German state ditches Windows, Microsoft Office for Linux and LibreOffice

'Complete digital sovereignty' ... sounds familiar

Schleswig-Holstein, Germany's most northern state, is starting its switch from Microsoft Office to LibreOffice, and is planning to move from Windows to Linux on the 30,000 PCs it uses for local government functions.

The announcement (in German) was made yesterday by the state's Minister-President Daniel Gunther, who has served in that position since 2017. According to a translated version of the announcement, independence was a key motivation for switching to open source software.

"Independent, sustainable, secure: Schleswig-Holstein will be a digital pioneer region and the first state to introduce a digitally sovereign IT workplace in its state administration," said Gunther. "[T]he government has given the starting signal for the first step towards complete digital sovereignty for the country, with further steps to follow."

A chart in LibreOffice Calc 7.1

Munich mk2? Germany's Schleswig-Holstein plans to switch 25,000 PCs to LibreOffice


Concerns over data security are also front and center in the Minister-President's statement, especially data that may make its way to other countries. Back in 2021, when the transition plans were first being drawn up, the hardware requirements for Windows 11 were also mentioned as a reason to move away from Microsoft.

The transition has been in the works for some time, and it looks to be well ahead of schedule. The then-digital minister for the state, Jan Philipp Albrecht, said in 2021 that Schleswig-Holstein would just be switching to LibreOffice on 25k PCs by the end of 2026. There was no date in place at all for the replacement of Windows 10, and there were multiple Linux distros under consideration.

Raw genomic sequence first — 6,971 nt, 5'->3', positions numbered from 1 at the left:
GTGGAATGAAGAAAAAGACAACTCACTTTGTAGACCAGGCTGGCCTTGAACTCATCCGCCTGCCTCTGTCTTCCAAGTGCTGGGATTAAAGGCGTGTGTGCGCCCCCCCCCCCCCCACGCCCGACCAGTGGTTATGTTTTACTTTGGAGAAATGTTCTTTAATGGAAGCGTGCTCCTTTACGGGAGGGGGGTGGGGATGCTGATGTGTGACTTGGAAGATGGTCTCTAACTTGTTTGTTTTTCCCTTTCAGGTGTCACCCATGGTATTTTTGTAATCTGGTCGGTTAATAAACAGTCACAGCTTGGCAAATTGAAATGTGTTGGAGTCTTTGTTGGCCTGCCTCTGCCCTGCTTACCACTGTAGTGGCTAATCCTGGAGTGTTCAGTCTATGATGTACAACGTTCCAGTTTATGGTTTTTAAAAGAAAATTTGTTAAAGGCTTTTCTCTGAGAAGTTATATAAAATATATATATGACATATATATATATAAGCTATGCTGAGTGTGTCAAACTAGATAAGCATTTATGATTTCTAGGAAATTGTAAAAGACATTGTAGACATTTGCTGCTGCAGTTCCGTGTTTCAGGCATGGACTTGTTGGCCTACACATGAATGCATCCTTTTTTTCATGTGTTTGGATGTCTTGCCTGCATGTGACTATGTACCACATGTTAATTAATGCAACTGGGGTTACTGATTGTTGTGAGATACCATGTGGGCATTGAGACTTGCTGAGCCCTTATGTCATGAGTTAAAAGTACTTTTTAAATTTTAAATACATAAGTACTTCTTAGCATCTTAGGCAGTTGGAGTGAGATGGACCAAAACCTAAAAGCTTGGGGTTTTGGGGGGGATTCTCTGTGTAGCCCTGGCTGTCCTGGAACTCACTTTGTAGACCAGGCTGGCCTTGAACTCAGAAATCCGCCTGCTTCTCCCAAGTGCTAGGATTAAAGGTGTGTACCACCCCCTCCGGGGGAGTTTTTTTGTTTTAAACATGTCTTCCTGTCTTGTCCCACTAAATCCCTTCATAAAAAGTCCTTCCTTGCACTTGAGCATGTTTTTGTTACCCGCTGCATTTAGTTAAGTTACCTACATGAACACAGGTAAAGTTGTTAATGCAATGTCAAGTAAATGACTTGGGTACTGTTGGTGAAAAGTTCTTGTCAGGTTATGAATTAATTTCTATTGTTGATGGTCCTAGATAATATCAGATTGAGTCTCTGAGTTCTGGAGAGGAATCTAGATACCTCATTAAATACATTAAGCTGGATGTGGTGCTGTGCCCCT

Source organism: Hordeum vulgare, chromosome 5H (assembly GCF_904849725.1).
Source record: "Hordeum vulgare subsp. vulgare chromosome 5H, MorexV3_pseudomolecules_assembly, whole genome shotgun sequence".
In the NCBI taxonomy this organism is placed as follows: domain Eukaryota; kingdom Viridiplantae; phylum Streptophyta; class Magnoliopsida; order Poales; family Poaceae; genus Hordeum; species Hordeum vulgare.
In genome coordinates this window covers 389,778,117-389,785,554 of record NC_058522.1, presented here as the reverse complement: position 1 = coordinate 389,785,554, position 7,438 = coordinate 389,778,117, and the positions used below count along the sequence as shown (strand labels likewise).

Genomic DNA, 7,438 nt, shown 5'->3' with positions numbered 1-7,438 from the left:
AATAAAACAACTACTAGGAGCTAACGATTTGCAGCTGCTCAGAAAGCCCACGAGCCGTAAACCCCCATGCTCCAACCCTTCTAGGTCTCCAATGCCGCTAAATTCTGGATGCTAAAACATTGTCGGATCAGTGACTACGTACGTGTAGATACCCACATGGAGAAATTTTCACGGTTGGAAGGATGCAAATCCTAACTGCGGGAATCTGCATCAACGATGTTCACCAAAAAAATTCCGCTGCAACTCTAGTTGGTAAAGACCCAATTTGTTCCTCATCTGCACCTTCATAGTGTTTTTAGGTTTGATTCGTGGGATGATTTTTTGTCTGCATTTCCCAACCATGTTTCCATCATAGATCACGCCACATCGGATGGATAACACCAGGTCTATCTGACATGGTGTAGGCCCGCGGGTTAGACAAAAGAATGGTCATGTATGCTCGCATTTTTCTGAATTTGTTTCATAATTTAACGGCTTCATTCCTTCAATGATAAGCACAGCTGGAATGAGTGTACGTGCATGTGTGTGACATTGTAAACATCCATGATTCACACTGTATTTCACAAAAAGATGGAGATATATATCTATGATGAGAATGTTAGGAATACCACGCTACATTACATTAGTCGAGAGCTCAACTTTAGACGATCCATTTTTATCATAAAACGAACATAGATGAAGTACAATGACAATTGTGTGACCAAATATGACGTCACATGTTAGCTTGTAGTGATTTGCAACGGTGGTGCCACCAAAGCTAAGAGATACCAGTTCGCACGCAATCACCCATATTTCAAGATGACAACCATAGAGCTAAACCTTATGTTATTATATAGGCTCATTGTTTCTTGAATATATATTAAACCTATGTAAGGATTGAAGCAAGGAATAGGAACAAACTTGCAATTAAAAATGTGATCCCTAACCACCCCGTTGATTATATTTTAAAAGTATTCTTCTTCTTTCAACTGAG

Switching to an open source office software suite and operating system aren't the only components of Schleswig-Holstein's open source strategy. The switch to LibreOffice and later to Linux, and the effort to operate them in tandem, are just three of six pillars Gunther lays out in his announcement. The state's email servers, directory, and telephony software will also be going open source, making for three additional pillars (or at least that's the plan).

Mike Saunders, who does community outreach at The Document Foundation, told us "the transition to LibreOffice is planned as 'very short term' and will be mandatory. It is one of six 'columns'of a larger and longer-term transition to free and open source software, including Linux, Nextcloud, Thunderbird, open source alternative to Active Directory etc."

Saunders told The Reg there were no specific timelines for the other "columns" yet, but the decision has been made in the state government to go ahead with the transitions.

He told us that LiMux, a Linux desktop distribution launched in Germany in 2004 to help migrate public services from Microsoft's OS, "reached its peak in 2013, before coming to a halt as decisions about its future were made. Linux and LibreOffice have matured significantly since then, with the latter having way more commercial support options, huge Microsoft Office compatibility improvements, and a tabbed user interface to ease transition.